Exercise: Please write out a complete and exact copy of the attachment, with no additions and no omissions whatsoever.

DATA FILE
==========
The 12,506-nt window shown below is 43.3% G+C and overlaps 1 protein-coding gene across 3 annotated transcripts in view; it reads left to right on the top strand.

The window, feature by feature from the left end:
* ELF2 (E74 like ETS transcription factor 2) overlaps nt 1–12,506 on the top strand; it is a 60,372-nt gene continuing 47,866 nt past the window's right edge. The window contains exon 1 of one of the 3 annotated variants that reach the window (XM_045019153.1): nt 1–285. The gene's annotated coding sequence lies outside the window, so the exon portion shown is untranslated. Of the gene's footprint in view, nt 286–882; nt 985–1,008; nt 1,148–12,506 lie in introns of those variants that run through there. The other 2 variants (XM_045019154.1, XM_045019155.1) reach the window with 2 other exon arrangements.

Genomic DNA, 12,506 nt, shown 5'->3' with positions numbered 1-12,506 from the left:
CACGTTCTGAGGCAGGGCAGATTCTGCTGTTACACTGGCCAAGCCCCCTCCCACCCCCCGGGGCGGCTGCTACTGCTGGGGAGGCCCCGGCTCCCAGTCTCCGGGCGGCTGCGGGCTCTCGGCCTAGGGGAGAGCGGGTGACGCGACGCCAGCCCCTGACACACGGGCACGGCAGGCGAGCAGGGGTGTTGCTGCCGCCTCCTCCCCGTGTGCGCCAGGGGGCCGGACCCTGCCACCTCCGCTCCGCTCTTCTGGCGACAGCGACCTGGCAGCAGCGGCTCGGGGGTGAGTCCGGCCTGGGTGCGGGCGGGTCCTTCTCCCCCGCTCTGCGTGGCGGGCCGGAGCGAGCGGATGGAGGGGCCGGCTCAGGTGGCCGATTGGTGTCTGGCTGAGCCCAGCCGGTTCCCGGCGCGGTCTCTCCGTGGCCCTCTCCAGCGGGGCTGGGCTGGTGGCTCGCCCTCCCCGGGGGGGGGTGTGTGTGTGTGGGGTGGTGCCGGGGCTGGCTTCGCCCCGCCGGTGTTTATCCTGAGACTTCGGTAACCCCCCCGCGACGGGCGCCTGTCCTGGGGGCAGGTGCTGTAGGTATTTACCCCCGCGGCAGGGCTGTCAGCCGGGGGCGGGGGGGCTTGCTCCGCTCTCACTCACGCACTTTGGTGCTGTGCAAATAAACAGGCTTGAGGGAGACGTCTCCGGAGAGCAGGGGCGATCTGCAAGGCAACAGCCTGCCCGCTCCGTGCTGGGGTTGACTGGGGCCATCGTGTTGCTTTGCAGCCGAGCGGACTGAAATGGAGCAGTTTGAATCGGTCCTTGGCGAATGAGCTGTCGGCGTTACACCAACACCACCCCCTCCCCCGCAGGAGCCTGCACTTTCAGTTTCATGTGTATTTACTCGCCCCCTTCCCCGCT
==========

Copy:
The 12,506-nt window shown below is 43.3% G+C and overlaps 1 protein-coding gene across 3 annotated transcripts in view; it reads left to right on the top strand.

The window, feature by feature from the left end:
* ELF2 (E74 like ETS transcription factor 2) overlaps nt 1–12,506 on the top strand; it is a 60,372-nt gene continuing 47,866 nt past the window's right edge. The window contains exon 1 of one of the 3 annotated variants that reach the window (XM_045019153.1): nt 1–285. The gene's annotated coding sequence lies outside the window, so the exon portion shown is untranslated. Of the gene's footprint in view, nt 286–882; nt 985–1,008; nt 1,148–12,506 lie in introns of those variants that run through there. The other 2 variants (XM_045019154.1, XM_045019155.1) reach the window with 2 other exon arrangements.

Genomic DNA, 12,506 nt, shown 5'->3' with positions numbered 1-12,506 from the left:
CACGTTCTGAGGCAGGGCAGATTCTGCTGTTACACTGGCCAAGCCCCCTCCCACCCCCCGGGGCGGCTGCTACTGCTGGGGAGGCCCCGGCTCCCAGTCTCCGGGCGGCTGCGGGCTCTCGGCCTAGGGGAGAGCGGGTGACGCGACGCCAGCCCCTGACACACGGGCACGGCAGGCGAGCAGGGGTGTTGCTGCCGCCTCCTCCCCGTGTGCGCCAGGGGGCCGGACCCTGCCACCTCCGCTCCGCTCTTCTGGCGACAGCGACCTGGCAGCAGCGGCTCGGGGGTGAGTCCGGCCTGGGTGCGGGCGGGTCCTTCTCCCCCGCTCTGCGTGGCGGGCCGGAGCGAGCGGATGGAGGGGCCGGCTCAGGTGGCCGATTGGTGTCTGGCTGAGCCCAGCCGGTTCCCGGCGCGGTCTCTCCGTGGCCCTCTCCAGCGGGGCTGGGCTGGTGGCTCGCCCTCCCCGGGGGGGGGTGTGTGTGTGTGGGGTGGTGCCGGGGCTGGCTTCGCCCCGCCGGTGTTTATCCTGAGACTTCGGTAACCCCCCCGCGACGGGCGCCTGTCCTGGGGGCAGGTGCTGTAGGTATTTACCCCCGCGGCAGGGCTGTCAGCCGGGGGCGGGGGGGCTTGCTCCGCTCTCACTCACGCACTTTGGTGCTGTGCAAATAAACAGGCTTGAGGGAGACGTCTCCGGAGAGCAGGGGCGATCTGCAAGGCAACAGCCTGCCCGCTCCGTGCTGGGGTTGACTGGGGCCATCGTGTTGCTTTGCAGCCGAGCGGACTGAAATGGAGCAGTTTGAATCGGTCCTTGGCGAATGAGCTGTCGGCGTTACACCAACACCACCCCCTCCCCCGCAGGAGCCTGCACTTTCAGTTTCATGTGTATTTACTCGCCCCCTTCCCCGCT